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Thursday, August 30, 2007Titanic And A key
It was perhaps the most catastrophic lapse of memory in history, costing more than 1,500 lives.
A sailor called David Blair forgot to leave behind a key as the Titanic set off on its maiden voyage.
Without it, his shipmates were unable to open a locker in the crow's nest containing a pair of binoculars for the designated lookout.
The binoculars were to look out for dangers in the distance including signs of bad weather - and icebergs.
Lookout Fred Fleet, who survived the disaster in which 1,522 people lost their lives, later told an official inquiry that if they had binoculars they would have seen the iceberg sooner.
When asked by a US senator how much sooner it might have been spotted, Mr Fleet replied: "Enough to get out of the way."
Ninety-five years later, the key which may have saved the luxury liner is up for auction - along with a postcard from Mr Blair telling of his disappointment at not being on the maiden voyage.
Titantic locker key
The key would have opened a locker where the crows nest's binoculars were kept
Alan Aldridge, of auctioneers Henry Aldridge and Sons in Wiltshire, said: "Mr Blair was the second officer in charge of the crows nest and he had the key, which we believe was for the binoculars locker in the nest.
"A few days before the Titanic sailed he was bumped off the ship, a decision which probably saved his life.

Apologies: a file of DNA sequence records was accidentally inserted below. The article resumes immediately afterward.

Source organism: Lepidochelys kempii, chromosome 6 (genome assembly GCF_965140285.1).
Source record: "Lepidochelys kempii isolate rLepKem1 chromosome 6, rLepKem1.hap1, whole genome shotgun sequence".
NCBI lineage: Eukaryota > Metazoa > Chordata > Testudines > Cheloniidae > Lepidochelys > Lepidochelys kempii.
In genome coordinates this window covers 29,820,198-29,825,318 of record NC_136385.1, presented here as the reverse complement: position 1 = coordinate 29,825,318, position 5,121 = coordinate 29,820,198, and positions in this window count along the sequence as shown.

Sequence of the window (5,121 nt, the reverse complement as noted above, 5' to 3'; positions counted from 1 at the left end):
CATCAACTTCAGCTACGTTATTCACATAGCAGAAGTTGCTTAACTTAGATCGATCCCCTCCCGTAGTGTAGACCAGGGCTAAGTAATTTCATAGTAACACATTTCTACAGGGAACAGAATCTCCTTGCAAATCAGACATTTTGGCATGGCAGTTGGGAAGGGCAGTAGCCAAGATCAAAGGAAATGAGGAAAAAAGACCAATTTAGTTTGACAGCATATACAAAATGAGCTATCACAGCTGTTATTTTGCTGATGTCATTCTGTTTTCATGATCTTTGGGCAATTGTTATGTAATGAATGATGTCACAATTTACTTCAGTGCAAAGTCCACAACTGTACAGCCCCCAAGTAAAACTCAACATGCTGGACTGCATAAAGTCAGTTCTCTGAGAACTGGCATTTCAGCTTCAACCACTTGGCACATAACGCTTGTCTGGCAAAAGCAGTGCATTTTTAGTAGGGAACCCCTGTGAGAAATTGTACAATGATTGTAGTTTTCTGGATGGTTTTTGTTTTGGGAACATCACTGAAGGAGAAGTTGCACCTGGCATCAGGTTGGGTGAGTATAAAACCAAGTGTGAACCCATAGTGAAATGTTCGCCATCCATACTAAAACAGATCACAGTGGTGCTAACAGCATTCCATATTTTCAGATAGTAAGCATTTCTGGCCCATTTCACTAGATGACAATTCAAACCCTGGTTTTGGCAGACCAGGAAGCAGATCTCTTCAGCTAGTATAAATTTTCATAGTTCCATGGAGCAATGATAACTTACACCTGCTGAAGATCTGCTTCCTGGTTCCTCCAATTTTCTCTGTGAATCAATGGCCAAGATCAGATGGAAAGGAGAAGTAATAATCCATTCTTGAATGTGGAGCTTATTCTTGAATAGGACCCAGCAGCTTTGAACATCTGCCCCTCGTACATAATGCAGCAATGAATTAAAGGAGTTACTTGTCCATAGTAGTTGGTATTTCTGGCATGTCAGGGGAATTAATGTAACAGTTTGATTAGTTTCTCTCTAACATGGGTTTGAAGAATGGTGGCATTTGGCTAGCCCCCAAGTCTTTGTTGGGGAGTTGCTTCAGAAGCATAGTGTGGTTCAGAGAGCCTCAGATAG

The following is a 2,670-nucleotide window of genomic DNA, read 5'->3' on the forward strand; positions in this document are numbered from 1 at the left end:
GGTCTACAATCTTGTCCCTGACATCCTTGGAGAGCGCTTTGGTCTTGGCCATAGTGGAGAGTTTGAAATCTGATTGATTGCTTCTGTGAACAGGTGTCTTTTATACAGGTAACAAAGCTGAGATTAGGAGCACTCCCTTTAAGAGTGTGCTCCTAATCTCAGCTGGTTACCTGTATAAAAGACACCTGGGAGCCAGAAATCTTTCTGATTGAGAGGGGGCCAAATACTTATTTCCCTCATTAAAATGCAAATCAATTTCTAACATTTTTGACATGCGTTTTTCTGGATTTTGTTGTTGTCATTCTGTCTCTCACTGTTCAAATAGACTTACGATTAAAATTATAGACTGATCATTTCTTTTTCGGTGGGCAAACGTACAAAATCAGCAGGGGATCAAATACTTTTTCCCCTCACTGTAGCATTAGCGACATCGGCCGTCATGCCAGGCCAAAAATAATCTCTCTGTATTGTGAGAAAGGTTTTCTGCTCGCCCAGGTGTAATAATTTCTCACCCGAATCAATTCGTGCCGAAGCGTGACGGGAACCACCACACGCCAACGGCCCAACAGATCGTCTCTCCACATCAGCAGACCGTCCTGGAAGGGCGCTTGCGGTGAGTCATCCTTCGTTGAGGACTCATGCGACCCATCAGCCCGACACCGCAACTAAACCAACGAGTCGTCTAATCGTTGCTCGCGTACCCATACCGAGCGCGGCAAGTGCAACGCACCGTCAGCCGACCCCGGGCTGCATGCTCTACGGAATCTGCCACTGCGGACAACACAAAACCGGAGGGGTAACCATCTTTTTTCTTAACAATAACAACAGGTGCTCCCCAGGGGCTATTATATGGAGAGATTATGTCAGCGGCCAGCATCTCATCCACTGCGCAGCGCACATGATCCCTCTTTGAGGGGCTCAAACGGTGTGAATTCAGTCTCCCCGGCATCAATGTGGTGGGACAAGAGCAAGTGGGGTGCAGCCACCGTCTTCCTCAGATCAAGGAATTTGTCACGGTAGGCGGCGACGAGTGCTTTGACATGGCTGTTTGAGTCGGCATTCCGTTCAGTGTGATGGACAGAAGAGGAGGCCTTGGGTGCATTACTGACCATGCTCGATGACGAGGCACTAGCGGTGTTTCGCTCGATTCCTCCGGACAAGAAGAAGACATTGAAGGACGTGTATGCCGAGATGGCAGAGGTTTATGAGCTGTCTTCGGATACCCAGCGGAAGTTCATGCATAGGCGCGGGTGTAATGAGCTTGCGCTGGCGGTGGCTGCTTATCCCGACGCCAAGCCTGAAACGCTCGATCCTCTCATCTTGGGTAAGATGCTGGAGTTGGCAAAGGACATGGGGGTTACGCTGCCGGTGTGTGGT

"But in Blair's rush to leave Titanic he carried this key off with him in his pocket and forgot to hand it to his replacement, Charles Lightoller.
"Had Lightoller had the key then there probably would have been a pair of binoculars in the crows nest.
"It is supposition but, in lookout Fleet's own words, they would have seen the iceberg sooner with the binoculars.
"It is the key that had the potential to save the Titanic."
Charles Lightoller - who replaced Blair as Second Officer and should have been given the key - was the most senior officer to survive the disaster
Mr Blair, from Tayside, was 37 when he sailed on the Titanic from Belfast to Southampton, and Mr Fleet recalled his ship mate having the binoculars with him during the two-day trip.
He had been due to be the second officer for the maiden voyage to New York on April 10 but was told at the 11th hour he wasn't going.
Bosses at White Star Line decided Henry Wilde, the experienced chief officer of the Titanic's sister ship the Olympic, should be transferred instead.
As a result everybody was moved down a rank but Mr Blair was deemed too senior to take up the position of third officer and was tasked to another ship.
Although the move would prove to save Mr Blair's life, he wrote of his disappointment in a postcard he sent to his sister-in-law.
He wrote: "Am afraid I shall have to step out to make room for chief officer of the Olympic. This is a magnificent ship, I feel very disappointed I am not to make her first voyage."
The 46,000-tonne Titanic struck the iceberg in the north Atlantic at 11.45pm on April 14 and sank at 2.20am on April 15.
According to the official US inquiry into the sinking, Mr Fleet said he had previously used binoculars - known as glasses - on the RMS Oceanic, another trans-Atlantic liner. Senator Smith, chair of the inquiry, asked Fleet: "Suppose you had glasses ... could you have seen this black object [the iceberg] at a greater distance?"
Fleet replied: "We could have seen it a bit sooner."
Asked "How much sooner?", he said: "Well, enough to get out of the way."
In Mr Blair's defence, Mr Aldridge added: "Blair would have been rushing about tidying up his loose ends before then.